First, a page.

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Reticular synthesis of porous molecular 1D nanotubes and 3D networks

DOI: 10.1038/nchem.2663 DOI Help

Authors: A. G. Slater (University of Liverpool) , M. A. Little (University of Liverpool) , A. Pulido (University of Southampton) , S. Y. Chong (University of Liverpool) , D. Holden (University of Liverpool) , L. Chen (University of Liverpool) , C. Morgan (University of Liverpool) , X. Wu (University of Liverpool) , G. Cheng (University of Liverpool) , R. Clowes (University of Liverpool) , M. E. Briggs (University of Liverpool) , T. Hasell (University of Liverpool) , K. E. Jelfs (Imperial College London) , G. M. Day (University of Southampton) , A. I. Cooper (University of Liverpool)
Co-authored by industrial partner: No

Type: Journal Paper
Journal: Nature Chemistry

State: Published (Approved)
Published: November 2016
Diamond Proposal Number(s): 8728 , 11231 , 12336

Abstract: Synthetic control over pore size and pore connectivity is the crowning achievement for porous metal–organic frameworks (MOFs). The same level of control has not been achieved for molecular crystals, which are not defined by strong, directional intermolecular coordination bonds. Hence, molecular crystallization is inherently less controllable than framework crystallization, and there are fewer examples of ‘reticular synthesis’, in which multiple building blocks can be assembled according to a common assembly motif. Here we apply a chiral recognition strategy to a new family of tubular covalent cages to create both 1D porous nanotubes and 3D diamondoid pillared porous networks. The diamondoid networks are analogous to MOFs prepared from tetrahedral metal nodes and linear ditopic organic linkers. The crystal structures can be rationalized by computational lattice-energy searches, which provide an in silico screening method to evaluate candidate molecular building blocks. These results are a blueprint for applying the ‘node and strut’ principles of reticular synthesis to molecular crystals.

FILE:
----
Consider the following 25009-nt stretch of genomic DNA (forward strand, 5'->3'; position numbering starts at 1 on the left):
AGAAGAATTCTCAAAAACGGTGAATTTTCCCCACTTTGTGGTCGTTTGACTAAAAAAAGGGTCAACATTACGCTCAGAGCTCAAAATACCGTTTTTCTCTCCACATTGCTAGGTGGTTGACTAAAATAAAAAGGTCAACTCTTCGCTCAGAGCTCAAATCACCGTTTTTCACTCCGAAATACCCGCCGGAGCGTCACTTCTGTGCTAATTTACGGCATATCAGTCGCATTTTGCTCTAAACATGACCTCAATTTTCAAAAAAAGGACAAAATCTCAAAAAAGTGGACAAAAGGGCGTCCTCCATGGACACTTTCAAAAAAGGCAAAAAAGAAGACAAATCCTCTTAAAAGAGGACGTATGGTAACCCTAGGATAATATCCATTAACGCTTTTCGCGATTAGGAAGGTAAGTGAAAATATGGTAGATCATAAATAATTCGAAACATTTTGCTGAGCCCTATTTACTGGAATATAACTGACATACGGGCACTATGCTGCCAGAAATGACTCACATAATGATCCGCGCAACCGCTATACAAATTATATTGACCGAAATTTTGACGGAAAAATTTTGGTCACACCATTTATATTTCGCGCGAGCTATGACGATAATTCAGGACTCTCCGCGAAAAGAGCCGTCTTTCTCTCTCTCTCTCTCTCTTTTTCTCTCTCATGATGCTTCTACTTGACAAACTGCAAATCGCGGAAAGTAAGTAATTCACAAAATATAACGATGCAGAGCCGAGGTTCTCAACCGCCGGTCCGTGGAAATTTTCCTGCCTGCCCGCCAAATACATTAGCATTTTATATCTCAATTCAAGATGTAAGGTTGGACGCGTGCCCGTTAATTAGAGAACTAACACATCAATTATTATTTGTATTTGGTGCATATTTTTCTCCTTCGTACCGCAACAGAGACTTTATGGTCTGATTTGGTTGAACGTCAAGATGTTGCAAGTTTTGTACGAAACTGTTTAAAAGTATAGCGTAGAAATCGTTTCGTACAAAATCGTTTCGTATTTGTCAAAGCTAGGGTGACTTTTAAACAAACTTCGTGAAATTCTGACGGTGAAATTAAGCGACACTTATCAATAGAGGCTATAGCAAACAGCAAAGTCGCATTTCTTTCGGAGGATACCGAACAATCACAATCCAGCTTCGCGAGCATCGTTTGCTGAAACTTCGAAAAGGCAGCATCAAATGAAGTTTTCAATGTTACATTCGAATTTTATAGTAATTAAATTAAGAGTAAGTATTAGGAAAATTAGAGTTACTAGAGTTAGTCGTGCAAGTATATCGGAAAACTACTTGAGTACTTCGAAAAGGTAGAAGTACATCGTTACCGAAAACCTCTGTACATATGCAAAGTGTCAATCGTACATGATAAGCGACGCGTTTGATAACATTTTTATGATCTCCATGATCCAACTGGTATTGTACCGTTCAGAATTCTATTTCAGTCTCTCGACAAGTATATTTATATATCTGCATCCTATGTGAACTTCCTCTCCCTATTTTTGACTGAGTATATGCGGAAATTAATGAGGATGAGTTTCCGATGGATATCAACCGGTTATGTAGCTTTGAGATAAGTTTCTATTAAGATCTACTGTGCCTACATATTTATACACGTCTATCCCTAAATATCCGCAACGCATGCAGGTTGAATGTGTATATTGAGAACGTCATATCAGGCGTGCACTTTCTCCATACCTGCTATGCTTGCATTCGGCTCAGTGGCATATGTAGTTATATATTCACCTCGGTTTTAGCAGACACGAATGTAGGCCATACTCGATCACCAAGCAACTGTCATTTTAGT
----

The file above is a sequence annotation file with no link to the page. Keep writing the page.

Journal Keywords: Crystal engineering, materials chemistry, molecular capsules, self-assembly, structure prediction

Subject Areas: Chemistry, Materials

Instruments: I11-High Resolution Powder Diffraction , I19-Small Molecule Single Crystal Diffraction

Other Facilities: ALS